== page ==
Tax Returns: Do-it-Yourself or Hire a CPA?

“In this world, nothing is certain but death and taxes,” according to Benjamin Franklin back in 1789. While this is still basically true today, does that mean everyone needs to hire a tax professional to file their taxes for them? Not always. When determining whether or not you need that extra help, it is important to consider the level of complication within your particular circumstances.

DIY Tax Return Resources

Several online “do-it-yourself” tax-preparation software packages can be more than sufficient for those simply reporting earned income from W-2 employment and taking the Standard Deduction. These services are easy to use and relatively inexpensive – sometimes even free. Filing a tax return isn’t too complicated for individuals or for married couples without children filing a joint tax return. For those with these types of run-of-the-mill circumstances, the IRS website even maintains a list of service providers participating in their IRS File Free program.

Whether you are an individual or are married and filing jointly, simply add your personal information, upload the information from your W-2s, select the Standard Deduction and the software program takes care of the all the calculations. Most programs will walk you through several other possible scenarios to make sure you get all the benefits you are entitled to in order to reduce your tax payment. You can find the best online tax-preparation service providers here.

When DIY Tax Prep Becomes Difficult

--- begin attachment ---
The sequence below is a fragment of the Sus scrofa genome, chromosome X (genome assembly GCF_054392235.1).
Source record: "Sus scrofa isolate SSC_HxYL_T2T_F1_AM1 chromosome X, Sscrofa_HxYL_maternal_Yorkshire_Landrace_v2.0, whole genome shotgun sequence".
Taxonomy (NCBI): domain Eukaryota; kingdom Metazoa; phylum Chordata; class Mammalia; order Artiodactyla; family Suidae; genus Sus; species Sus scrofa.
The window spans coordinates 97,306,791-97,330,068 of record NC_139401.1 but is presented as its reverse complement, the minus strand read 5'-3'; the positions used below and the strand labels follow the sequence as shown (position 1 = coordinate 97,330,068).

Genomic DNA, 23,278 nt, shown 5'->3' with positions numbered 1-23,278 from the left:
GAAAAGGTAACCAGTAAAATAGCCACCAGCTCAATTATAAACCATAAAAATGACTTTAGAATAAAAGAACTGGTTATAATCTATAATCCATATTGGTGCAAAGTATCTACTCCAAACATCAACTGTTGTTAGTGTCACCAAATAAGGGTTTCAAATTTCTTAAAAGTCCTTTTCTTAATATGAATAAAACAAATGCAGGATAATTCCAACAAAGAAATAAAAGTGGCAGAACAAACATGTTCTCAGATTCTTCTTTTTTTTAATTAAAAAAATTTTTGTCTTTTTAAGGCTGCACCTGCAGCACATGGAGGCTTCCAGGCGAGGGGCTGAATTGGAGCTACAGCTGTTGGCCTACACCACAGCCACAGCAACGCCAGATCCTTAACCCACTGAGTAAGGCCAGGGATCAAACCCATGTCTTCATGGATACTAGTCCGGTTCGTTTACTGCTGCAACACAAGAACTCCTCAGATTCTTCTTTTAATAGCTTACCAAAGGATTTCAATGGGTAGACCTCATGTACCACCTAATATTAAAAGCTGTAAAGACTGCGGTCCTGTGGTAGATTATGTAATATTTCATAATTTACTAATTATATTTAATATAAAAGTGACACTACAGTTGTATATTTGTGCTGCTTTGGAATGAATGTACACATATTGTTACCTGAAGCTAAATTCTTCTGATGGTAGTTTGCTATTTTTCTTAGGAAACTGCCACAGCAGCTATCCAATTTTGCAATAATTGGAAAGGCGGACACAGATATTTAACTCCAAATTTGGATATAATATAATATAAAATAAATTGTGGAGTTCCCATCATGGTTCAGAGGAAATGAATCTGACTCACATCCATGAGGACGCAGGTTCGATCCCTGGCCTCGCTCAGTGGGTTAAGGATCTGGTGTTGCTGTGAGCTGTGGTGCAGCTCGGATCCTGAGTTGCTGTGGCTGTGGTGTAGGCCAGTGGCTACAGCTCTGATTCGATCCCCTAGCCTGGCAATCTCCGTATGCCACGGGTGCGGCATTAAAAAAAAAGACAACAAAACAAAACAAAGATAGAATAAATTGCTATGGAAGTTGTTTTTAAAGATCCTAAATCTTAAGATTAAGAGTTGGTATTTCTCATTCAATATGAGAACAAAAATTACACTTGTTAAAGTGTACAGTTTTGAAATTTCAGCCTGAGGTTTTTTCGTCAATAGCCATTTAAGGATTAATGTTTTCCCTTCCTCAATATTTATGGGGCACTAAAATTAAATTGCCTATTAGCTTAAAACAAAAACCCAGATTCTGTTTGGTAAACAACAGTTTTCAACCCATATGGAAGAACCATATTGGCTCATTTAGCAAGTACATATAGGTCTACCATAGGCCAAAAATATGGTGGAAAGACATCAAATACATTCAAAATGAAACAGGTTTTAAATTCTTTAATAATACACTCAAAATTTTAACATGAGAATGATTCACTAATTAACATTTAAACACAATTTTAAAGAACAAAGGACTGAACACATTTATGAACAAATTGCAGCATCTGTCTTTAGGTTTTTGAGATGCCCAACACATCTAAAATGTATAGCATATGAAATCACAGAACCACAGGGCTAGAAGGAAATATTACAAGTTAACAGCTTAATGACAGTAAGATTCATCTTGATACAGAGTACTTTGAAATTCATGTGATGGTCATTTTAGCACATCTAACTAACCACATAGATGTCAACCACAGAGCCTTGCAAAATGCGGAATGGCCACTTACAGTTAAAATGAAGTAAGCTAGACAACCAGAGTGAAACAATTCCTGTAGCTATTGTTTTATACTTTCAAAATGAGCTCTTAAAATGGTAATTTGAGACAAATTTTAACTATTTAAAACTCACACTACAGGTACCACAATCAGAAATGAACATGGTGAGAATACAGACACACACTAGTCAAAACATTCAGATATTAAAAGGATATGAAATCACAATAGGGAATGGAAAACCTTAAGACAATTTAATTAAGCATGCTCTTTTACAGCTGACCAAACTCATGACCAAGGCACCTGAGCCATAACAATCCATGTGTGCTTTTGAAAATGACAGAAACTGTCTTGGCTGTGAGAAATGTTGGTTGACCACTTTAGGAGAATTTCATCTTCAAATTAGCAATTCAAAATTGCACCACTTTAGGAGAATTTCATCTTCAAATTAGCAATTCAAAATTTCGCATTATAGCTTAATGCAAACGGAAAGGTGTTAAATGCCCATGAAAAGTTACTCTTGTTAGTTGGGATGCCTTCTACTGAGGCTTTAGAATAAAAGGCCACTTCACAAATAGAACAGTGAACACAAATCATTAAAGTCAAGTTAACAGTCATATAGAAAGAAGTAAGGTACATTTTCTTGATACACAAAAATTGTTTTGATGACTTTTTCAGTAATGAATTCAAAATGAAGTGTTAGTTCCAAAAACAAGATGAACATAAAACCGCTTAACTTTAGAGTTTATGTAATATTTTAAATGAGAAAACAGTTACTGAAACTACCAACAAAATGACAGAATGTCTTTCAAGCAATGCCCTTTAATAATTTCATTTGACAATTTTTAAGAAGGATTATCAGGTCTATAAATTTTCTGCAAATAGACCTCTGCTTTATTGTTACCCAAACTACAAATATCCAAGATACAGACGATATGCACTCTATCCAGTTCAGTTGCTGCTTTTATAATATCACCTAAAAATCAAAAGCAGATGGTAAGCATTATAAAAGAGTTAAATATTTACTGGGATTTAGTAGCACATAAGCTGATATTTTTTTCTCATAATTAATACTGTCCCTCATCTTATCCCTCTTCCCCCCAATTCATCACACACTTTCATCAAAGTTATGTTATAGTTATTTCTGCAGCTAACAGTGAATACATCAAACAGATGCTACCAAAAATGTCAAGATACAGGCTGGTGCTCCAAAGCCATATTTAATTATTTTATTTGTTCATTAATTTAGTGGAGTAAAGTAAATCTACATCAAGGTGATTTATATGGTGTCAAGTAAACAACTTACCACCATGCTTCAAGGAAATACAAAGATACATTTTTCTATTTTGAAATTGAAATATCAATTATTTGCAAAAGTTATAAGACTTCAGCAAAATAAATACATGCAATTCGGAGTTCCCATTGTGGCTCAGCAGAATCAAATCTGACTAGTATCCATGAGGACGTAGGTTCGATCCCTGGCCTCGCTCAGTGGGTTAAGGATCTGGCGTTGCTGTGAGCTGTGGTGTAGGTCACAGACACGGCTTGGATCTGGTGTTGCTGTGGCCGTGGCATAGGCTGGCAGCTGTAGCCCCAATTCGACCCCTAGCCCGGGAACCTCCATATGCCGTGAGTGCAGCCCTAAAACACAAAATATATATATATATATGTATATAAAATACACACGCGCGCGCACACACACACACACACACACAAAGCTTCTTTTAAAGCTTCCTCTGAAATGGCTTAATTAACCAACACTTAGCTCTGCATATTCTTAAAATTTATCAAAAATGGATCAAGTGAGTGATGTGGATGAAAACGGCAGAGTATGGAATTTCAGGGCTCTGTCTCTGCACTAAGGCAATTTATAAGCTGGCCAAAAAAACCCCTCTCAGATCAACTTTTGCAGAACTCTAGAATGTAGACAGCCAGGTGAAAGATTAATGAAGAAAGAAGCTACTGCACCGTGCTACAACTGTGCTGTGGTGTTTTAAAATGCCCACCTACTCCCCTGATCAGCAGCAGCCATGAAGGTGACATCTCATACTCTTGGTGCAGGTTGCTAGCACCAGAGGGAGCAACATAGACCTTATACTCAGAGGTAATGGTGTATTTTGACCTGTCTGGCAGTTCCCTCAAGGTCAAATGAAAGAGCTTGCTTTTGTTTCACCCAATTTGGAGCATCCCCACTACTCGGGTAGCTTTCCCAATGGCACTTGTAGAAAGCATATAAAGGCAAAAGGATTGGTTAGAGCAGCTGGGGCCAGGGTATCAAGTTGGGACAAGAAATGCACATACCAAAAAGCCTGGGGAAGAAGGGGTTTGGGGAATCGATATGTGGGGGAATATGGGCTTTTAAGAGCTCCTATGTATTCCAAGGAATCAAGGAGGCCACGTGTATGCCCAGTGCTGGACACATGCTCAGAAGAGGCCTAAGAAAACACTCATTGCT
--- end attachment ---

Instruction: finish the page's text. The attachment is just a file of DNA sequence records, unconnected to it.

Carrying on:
Do-it-yourself tax-preparation becomes a little dicey when there are additional assets that have produced reportable income throughout the tax year or were sold during the year. Ownership of or transactions in stocks, bonds or real estate are prime examples circumstances that can cause a tax return to become more complicated. In addition, reporting income from tax-qualified retirement plans and social security can complicate matters as well. For example, Social Security payments are only partially taxed. Children or dependents add another dimension to tax-preparation especially when trying to calculate Child-Tax Credits or Education Tax Credits given both have phaseouts at different income levels. When adding together all these extra considerations, it doesn’t take much to quickly find yourself in need of tax advice from a qualified tax professional. The cost of missing out on any credits or deductions to you can be much greater than the cost of a professional’s service fee. Even if the tax professional isn’t able to reduce your tax liability in any given year, you will at least know you haven’t over-paid in taxes.

When to Hire a CPA

When looking for a tax professional to prepare and file your tax returns, look for someone who is a CPA or Enrolled Agent that specializes in tax circumstances similar to your own. Don’t choose a tax professional that specializes in corporate tax to do your personal tax work. Make sure the tax-preparer’s firm is large enough to handle the additional work they will be taking on with your business. And certainly, make sure you have asked them about their fee structure, what you get for the fee you pay and who is responsible for each step in the filing process.

Brad Lyons, CFP®
Investment Manager

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By Published On: October 7, 2021

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